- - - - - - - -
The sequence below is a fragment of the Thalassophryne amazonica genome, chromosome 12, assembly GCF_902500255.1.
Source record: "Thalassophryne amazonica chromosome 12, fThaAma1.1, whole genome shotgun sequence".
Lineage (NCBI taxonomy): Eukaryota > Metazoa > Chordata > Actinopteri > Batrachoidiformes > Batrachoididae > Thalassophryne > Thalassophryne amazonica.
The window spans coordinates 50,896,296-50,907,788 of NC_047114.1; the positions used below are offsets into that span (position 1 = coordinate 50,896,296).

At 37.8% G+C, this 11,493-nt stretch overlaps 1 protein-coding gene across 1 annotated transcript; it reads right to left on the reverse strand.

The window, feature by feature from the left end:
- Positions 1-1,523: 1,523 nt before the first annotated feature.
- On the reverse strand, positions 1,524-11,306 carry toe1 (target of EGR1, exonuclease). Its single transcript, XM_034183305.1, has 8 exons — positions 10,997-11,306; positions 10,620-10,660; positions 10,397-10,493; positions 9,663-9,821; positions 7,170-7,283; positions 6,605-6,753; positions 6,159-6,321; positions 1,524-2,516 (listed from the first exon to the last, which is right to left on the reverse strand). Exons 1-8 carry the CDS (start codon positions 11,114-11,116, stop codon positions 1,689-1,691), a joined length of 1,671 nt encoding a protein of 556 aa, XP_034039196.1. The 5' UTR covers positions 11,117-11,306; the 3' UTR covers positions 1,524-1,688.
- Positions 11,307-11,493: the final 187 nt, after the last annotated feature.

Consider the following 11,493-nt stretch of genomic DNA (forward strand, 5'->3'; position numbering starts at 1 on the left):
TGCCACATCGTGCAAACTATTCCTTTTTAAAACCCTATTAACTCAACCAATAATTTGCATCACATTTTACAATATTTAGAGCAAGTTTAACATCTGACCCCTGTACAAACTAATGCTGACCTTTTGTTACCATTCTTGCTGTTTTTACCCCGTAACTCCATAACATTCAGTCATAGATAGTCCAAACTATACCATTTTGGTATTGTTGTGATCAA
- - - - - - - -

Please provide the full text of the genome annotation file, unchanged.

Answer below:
The sequence below is a fragment of the Thalassophryne amazonica genome, chromosome 12, assembly GCF_902500255.1.
Source record: "Thalassophryne amazonica chromosome 12, fThaAma1.1, whole genome shotgun sequence".
Lineage (NCBI taxonomy): Eukaryota > Metazoa > Chordata > Actinopteri > Batrachoidiformes > Batrachoididae > Thalassophryne > Thalassophryne amazonica.
The window spans coordinates 50,896,296-50,907,788 of NC_047114.1; the positions used below are offsets into that span (position 1 = coordinate 50,896,296).

At 37.8% G+C, this 11,493-nt stretch overlaps 1 protein-coding gene across 1 annotated transcript; it reads right to left on the reverse strand.

The window, feature by feature from the left end:
- Positions 1-1,523: 1,523 nt before the first annotated feature.
- On the reverse strand, positions 1,524-11,306 carry toe1 (target of EGR1, exonuclease). Its single transcript, XM_034183305.1, has 8 exons — positions 10,997-11,306; positions 10,620-10,660; positions 10,397-10,493; positions 9,663-9,821; positions 7,170-7,283; positions 6,605-6,753; positions 6,159-6,321; positions 1,524-2,516 (listed from the first exon to the last, which is right to left on the reverse strand). Exons 1-8 carry the CDS (start codon positions 11,114-11,116, stop codon positions 1,689-1,691), a joined length of 1,671 nt encoding a protein of 556 aa, XP_034039196.1. The 5' UTR covers positions 11,117-11,306; the 3' UTR covers positions 1,524-1,688.
- Positions 11,307-11,493: the final 187 nt, after the last annotated feature.

Consider the following 11,493-nt stretch of genomic DNA (forward strand, 5'->3'; position numbering starts at 1 on the left):
TGCCACATCGTGCAAACTATTCCTTTTTAAAACCCTATTAACTCAACCAATAATTTGCATCACATTTTACAATATTTAGAGCAAGTTTAACATCTGACCCCTGTACAAACTAATGCTGACCTTTTGTTACCATTCTTGCTGTTTTTACCCCGTAACTCCATAACATTCAGTCATAGATAGTCCAAACTATACCATTTTGGTATTGTTGTGATCAA